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Rare, Yamaimo is generally harvested in the fall and winter months.
Yamaimo is botanically classified as Dioscorea opposita. Yamaimo is a root vegetable that is cultivated for similar culinary purposes as yams and potatoes as its flesh is relatively high in starch and gluten. Its common vernacular names are nagaimo (long potato), mountain yam, Chinese yam and Japanese yam.
Yamaimo is made up of elongated cylindrical roots with rough textured skin. It's pale earth tones conceal a snow white flesh that is crisp and nearly tasteless. Although crisp when whole, when grated, the flesh becomes glue-like due to its high mucilage content, which allows the root to store water. Its sticky texture and glutenous properties give this root its greater placement within the kitchen.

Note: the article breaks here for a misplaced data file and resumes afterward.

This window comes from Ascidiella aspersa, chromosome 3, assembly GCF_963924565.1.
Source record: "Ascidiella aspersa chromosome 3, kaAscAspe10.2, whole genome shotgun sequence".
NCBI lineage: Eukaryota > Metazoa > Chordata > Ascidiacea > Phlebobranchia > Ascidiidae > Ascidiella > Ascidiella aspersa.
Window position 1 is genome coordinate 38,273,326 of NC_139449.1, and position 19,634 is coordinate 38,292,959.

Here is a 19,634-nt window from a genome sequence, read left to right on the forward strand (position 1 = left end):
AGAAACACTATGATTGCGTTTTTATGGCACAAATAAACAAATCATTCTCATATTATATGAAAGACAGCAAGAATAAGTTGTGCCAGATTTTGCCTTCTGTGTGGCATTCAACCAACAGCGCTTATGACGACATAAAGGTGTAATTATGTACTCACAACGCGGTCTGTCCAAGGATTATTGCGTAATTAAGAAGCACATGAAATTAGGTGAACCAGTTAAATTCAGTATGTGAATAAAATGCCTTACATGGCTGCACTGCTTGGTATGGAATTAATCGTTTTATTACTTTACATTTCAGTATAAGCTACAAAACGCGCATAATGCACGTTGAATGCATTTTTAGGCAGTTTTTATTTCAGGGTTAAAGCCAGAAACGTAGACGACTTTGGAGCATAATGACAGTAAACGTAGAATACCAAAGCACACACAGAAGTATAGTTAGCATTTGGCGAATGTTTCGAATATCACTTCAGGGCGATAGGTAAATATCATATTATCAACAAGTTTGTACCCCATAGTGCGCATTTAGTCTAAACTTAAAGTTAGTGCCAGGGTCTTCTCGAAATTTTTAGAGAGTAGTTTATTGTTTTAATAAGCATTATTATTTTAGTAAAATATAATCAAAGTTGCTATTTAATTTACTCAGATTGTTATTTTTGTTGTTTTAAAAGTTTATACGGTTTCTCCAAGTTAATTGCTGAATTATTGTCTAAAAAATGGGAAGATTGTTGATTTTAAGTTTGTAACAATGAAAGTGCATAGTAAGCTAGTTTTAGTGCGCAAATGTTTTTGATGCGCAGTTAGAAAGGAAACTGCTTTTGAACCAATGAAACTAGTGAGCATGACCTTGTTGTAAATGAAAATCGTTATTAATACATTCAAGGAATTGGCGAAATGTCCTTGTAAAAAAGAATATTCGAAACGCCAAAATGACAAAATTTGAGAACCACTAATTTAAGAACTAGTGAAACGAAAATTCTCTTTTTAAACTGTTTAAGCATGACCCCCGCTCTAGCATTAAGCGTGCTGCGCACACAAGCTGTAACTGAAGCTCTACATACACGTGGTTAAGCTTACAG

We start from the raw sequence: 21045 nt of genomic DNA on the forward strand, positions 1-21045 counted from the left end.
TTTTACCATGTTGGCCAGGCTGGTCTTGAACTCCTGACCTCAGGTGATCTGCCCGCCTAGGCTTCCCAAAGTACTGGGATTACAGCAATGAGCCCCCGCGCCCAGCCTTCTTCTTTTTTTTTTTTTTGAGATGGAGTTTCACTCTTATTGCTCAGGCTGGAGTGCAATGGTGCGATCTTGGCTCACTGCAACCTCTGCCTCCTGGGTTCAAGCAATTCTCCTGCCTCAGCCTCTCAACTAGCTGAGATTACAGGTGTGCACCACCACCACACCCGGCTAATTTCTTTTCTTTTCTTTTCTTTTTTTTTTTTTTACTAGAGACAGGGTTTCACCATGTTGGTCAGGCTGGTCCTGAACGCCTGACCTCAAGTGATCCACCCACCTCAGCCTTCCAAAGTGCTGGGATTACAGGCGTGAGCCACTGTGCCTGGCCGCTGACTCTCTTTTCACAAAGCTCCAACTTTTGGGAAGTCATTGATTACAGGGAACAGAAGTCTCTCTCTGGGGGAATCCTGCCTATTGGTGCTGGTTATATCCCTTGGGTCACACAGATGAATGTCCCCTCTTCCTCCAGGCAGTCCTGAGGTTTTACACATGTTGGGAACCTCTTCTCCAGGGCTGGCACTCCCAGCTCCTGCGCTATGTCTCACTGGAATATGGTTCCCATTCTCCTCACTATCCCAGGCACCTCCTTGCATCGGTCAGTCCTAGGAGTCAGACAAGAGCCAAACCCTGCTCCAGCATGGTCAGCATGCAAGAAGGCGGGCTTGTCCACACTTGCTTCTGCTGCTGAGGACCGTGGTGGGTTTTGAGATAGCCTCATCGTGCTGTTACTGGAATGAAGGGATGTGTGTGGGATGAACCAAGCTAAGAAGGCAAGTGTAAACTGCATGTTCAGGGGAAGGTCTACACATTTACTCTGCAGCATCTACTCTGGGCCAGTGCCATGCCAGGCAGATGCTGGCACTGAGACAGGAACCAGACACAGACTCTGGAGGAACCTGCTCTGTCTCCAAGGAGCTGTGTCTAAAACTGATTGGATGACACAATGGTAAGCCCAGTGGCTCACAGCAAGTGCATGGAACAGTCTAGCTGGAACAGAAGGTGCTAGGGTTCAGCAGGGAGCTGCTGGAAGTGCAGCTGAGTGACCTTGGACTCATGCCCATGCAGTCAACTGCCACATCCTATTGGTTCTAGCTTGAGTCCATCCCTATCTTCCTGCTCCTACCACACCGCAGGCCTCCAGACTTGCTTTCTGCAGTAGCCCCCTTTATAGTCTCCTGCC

Yamaimo root is often used as a binder in noodle dishes or made into tororo paste. Unlike the common yam, it can be used raw, lending its crunchy texture to sushi, sashimi and salads. Yamaimo is also a preferable vegetable to tempura. If using like a common yam, yamaimo can be braised, broiled and roasted. Given its absence of flavor, it is enhanced with savory herbs, spices and sweet sauces.
Yamaimo is Japanese and can be translated as mountain (yame) potato (imo).
The Yamaimo root is native to Japan and has been cultivated there sine the Stone Age. It grows throughout China, Korea and Japan. After harvest, Yamaimo roots are often cut into smaller pieces and stored in sawdust to protect their moisture content and texture.